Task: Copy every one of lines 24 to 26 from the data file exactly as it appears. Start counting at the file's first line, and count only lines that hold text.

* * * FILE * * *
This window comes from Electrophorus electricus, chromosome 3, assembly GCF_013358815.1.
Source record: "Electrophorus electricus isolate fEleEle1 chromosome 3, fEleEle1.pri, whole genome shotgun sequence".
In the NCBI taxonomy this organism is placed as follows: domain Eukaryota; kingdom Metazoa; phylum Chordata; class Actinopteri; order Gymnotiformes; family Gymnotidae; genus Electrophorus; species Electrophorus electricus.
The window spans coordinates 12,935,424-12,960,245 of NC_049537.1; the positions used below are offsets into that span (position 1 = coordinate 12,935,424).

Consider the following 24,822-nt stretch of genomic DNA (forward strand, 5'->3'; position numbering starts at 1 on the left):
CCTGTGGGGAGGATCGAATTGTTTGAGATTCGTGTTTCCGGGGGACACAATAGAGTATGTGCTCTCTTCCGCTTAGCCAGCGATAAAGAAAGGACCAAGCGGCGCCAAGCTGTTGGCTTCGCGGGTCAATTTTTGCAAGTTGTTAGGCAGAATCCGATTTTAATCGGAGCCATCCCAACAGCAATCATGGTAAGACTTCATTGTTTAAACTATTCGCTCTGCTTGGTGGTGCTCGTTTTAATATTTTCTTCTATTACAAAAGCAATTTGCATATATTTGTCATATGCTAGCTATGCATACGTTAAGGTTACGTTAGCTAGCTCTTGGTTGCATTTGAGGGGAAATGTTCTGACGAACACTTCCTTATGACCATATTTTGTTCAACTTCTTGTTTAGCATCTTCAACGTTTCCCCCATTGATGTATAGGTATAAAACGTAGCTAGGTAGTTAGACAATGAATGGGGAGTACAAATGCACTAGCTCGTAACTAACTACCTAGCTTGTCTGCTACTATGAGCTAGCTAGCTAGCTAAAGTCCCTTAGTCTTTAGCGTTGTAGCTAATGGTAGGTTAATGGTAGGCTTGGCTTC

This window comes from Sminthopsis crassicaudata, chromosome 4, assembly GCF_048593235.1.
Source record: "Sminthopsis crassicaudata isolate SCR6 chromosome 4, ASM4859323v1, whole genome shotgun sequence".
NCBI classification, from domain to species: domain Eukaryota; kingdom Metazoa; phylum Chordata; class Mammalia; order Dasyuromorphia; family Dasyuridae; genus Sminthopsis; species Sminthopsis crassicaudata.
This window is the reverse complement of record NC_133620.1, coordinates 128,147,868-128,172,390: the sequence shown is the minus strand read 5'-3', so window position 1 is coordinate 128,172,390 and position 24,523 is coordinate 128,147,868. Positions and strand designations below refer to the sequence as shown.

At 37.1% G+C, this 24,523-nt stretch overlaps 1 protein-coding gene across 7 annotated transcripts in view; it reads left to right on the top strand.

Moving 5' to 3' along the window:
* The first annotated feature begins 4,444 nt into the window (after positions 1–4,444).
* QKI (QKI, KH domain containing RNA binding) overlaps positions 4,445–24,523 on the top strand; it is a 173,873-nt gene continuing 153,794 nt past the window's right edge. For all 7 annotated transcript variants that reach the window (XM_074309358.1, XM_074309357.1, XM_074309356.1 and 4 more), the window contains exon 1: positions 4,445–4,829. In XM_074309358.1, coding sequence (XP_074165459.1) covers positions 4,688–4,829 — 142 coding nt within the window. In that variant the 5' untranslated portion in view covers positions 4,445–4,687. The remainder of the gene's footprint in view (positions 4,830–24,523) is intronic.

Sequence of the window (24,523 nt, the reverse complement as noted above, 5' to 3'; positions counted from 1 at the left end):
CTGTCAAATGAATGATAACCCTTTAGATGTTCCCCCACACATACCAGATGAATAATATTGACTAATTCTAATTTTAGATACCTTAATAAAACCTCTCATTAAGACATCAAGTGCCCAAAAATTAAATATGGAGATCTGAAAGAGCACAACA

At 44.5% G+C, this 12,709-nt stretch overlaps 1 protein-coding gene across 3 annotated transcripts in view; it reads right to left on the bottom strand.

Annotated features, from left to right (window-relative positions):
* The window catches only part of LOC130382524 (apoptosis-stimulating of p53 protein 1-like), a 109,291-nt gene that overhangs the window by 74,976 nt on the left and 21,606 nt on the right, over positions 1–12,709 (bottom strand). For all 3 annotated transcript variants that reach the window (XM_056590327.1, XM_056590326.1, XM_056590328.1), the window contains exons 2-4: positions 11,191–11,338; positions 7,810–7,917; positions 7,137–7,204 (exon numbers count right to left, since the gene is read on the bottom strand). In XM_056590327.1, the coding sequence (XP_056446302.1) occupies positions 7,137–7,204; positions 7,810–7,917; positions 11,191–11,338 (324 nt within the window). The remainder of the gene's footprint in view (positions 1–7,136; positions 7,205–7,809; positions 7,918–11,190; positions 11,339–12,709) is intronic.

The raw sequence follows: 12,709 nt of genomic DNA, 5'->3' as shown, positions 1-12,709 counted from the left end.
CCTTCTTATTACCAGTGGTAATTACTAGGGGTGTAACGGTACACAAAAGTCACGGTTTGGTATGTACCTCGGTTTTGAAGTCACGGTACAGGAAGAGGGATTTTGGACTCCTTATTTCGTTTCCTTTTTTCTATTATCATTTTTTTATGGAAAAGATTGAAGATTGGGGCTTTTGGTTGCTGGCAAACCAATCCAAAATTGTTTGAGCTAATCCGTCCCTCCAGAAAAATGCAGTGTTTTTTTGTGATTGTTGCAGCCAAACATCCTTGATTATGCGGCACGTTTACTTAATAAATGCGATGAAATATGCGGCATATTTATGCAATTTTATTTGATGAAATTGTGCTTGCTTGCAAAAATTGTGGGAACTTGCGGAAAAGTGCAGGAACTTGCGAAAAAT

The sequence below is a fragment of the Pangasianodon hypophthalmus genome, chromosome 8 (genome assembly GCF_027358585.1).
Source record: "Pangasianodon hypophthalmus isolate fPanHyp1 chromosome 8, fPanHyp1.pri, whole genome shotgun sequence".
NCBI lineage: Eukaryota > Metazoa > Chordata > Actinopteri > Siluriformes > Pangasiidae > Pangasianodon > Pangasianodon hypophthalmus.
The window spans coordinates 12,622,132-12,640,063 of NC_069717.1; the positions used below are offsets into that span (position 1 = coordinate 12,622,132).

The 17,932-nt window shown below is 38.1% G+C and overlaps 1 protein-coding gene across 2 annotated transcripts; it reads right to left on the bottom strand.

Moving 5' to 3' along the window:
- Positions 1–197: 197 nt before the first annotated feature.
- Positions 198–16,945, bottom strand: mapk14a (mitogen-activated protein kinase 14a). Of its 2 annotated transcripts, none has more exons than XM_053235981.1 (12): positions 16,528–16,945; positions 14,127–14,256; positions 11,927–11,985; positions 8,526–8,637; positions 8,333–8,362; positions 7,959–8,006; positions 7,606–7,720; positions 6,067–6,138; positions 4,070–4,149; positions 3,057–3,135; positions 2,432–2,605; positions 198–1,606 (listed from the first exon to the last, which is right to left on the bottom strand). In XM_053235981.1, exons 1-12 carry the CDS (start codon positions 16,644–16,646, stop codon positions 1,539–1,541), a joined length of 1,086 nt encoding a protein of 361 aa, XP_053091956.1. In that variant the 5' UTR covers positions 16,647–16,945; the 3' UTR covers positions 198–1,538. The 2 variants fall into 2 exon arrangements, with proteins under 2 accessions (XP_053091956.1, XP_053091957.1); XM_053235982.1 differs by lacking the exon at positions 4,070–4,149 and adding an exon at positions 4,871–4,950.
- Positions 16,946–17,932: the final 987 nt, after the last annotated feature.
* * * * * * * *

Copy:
NCBI lineage: Eukaryota > Metazoa > Chordata > Actinopteri > Siluriformes > Pangasiidae > Pangasianodon > Pangasianodon hypophthalmus.
The window spans coordinates 12,622,132-12,640,063 of NC_069717.1; the positions used below are offsets into that span (position 1 = coordinate 12,622,132).

The 17,932-nt window shown below is 38.1% G+C and overlaps 1 protein-coding gene across 2 annotated transcripts; it reads right to left on the bottom strand.